The Science of ‘Practice Makes Perfect’

Our CSO, Georgina Bale, on how our brains are designed for learning and mastering new skills.

In 2008, Malcolm Gladwell published a book called ‘Outliers: The Story of Success’ that introduced something called, the 10,000 hour rule. In this chapter, he argued that in order to master a skill, it would take 10,000 hours of deliberate, high-quality practice—which works out at around 20 hours a week, for about 10 years. 

Although this theory has been questioned a lot (can you really put an exact number on success?) the idea of ‘practice makes perfect’ existed long before Malcolm got his publishing deal. 

So, how does regular practice improve your ability to learn? The answer lies right there in your brain.

Your brain and the power of practice

Your brain has thousands of cells called neurons, which are the basic building blocks of the brain.

A neuron has dendrites, which help to bring electrical signals to the cell body, and axons, which take information away from the cell body. When you look at a neuron, it appears to be split into three parts, the top has dendrites and the cell brain (otherwise known as the nucleus), the middle contains axons and at the bottom, there’s the axon terminal. 

When you learn a new skill, the neuron grows more dendrites—the same way a tree grows new branches. These branches then reach out to connect with the axon terminal of another neuron, and so it repeats to create a long chain for nerve signals to travel at incredibly fast speeds. The quicker these nerve signals travel, the more you will master the skill. 

So, where does practice come in? Well, the cable of axons between the top and bottom of the neuron has a lot to contribute here. On each of these cells, you have something called myelin, which helps your nerve signals to travel faster through the cable from neuron to neuron. Of course, our bodies create this naturally, but as we get older, that production slows down, unless we actively practice new skills to send those signals flying and get that myelin growing. Again, the faster the signals can travel, the easier a certain skill will come to you.

High-quality practice makes perfect

Our brain is just like our bodies—if you go to the gym four times a week, but don’t break a sweat, then you’re not going to get results. It’s the same for your brain. Whether you’re focusing for 10 hours or 10,000, it’s the quality of that practice that really matters—each stage should challenge your ability and build upon what you’ve grasped. That’s what will get those neurons in great shape.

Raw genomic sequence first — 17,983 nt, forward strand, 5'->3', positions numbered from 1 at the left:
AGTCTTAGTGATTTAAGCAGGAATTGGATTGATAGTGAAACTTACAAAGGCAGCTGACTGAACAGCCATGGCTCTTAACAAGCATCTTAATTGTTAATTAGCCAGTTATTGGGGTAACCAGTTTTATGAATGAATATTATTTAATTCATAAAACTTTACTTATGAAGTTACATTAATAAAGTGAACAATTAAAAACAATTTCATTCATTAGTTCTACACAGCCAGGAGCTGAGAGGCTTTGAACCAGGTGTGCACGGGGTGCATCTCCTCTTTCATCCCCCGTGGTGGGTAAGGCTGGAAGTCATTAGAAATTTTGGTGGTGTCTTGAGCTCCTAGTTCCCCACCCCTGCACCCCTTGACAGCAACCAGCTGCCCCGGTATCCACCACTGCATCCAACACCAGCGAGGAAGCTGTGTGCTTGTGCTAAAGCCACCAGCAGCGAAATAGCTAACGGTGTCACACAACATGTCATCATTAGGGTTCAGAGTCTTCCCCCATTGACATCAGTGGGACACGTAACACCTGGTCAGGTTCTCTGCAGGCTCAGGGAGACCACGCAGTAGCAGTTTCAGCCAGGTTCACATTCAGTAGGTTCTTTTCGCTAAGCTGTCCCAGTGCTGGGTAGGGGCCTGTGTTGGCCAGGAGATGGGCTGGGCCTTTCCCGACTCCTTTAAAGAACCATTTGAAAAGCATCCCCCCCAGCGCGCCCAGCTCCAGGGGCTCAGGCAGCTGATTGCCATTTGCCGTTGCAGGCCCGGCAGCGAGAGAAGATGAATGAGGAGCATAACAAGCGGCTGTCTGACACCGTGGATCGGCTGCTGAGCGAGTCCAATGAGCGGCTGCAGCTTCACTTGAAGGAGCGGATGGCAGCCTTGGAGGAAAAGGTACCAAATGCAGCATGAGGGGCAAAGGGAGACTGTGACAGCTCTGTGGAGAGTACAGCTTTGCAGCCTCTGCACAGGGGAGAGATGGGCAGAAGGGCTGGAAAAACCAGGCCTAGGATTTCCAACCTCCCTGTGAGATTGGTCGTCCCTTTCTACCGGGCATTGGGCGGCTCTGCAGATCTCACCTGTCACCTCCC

Scientists call this ‘dedicated practice’ or ‘deep practice’ and dedicated in all senses of the word. That means dedicating regular time to learning that skill and making the most of that time without any distractions. 

For business owners, the idea of an hour without any distractions feels almost impossible  (hello inbox, my old friend) but if dedicated practice is what you’re after, then a distraction-free zone is what you need. That’s where a virtual assistant comes in. 

How a Virtual Assistant can help you to achieve more, high-quality practice

  • First of all, a Virtual Assistant can take care of those tasks that can be outsourced. Inbox management, calendar management—you name it. We’ve pulled together a list of the most common tasks outsourced by CEOs, to help with some ideas. 
  • Speaking of calendar management, a Virtual Assistant can plan your week or month to make sure you get time in for that dedicated practice. 
  • If you need some help with your practice, a Virtual Assistant can research any tools, articles, courses or mentors who could help you along the way to mastery. 
  • A big part of dedicated practice is monitoring your progress, with the help of a VA, you’ll have someone to record and report on how far you’ve come (plus, they’ll be happy to offer some words of encouragement whenever you need it most.)

Practice plays a big part in learning, there’s no doubt about it, but it’s not the only key to success. If anything, the most important thing is how much you care about what you’re learning and keeping an open mind that’s okay with making mistakes. When you enjoy what you do and actually want to learn, the practice will come easy. 

If a Virtual Assistant could help you to achieve your goals—learn more about our ibLE experts and get in touch

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